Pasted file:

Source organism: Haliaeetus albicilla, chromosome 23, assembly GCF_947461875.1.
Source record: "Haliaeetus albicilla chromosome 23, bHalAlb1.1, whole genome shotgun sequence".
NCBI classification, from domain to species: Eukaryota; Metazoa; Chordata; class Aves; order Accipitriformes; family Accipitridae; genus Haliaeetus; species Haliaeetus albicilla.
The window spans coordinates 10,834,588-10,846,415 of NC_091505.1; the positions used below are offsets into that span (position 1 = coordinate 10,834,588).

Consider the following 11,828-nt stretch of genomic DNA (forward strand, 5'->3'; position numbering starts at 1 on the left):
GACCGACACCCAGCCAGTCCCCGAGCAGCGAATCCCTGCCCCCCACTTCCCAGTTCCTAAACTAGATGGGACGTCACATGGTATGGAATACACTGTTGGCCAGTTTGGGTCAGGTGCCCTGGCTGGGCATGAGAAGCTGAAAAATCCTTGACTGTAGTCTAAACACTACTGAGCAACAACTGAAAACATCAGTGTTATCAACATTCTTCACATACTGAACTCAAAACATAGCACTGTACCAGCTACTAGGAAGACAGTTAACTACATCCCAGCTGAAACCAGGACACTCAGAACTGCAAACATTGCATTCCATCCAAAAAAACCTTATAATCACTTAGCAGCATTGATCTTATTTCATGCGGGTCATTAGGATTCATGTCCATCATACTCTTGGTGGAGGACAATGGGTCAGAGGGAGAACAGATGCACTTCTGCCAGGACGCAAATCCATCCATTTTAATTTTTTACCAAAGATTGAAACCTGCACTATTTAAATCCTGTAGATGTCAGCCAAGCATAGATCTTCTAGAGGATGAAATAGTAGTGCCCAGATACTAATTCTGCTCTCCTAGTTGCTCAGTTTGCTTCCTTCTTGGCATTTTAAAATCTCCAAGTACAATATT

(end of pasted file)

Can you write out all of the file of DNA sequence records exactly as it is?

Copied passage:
Source organism: Haliaeetus albicilla, chromosome 23, assembly GCF_947461875.1.
Source record: "Haliaeetus albicilla chromosome 23, bHalAlb1.1, whole genome shotgun sequence".
NCBI classification, from domain to species: Eukaryota; Metazoa; Chordata; class Aves; order Accipitriformes; family Accipitridae; genus Haliaeetus; species Haliaeetus albicilla.
The window spans coordinates 10,834,588-10,846,415 of NC_091505.1; the positions used below are offsets into that span (position 1 = coordinate 10,834,588).

Consider the following 11,828-nt stretch of genomic DNA (forward strand, 5'->3'; position numbering starts at 1 on the left):
GACCGACACCCAGCCAGTCCCCGAGCAGCGAATCCCTGCCCCCCACTTCCCAGTTCCTAAACTAGATGGGACGTCACATGGTATGGAATACACTGTTGGCCAGTTTGGGTCAGGTGCCCTGGCTGGGCATGAGAAGCTGAAAAATCCTTGACTGTAGTCTAAACACTACTGAGCAACAACTGAAAACATCAGTGTTATCAACATTCTTCACATACTGAACTCAAAACATAGCACTGTACCAGCTACTAGGAAGACAGTTAACTACATCCCAGCTGAAACCAGGACACTCAGAACTGCAAACATTGCATTCCATCCAAAAAAACCTTATAATCACTTAGCAGCATTGATCTTATTTCATGCGGGTCATTAGGATTCATGTCCATCATACTCTTGGTGGAGGACAATGGGTCAGAGGGAGAACAGATGCACTTCTGCCAGGACGCAAATCCATCCATTTTAATTTTTTACCAAAGATTGAAACCTGCACTATTTAAATCCTGTAGATGTCAGCCAAGCATAGATCTTCTAGAGGATGAAATAGTAGTGCCCAGATACTAATTCTGCTCTCCTAGTTGCTCAGTTTGCTTCCTTCTTGGCATTTTAAAATCTCCAAGTACAATATT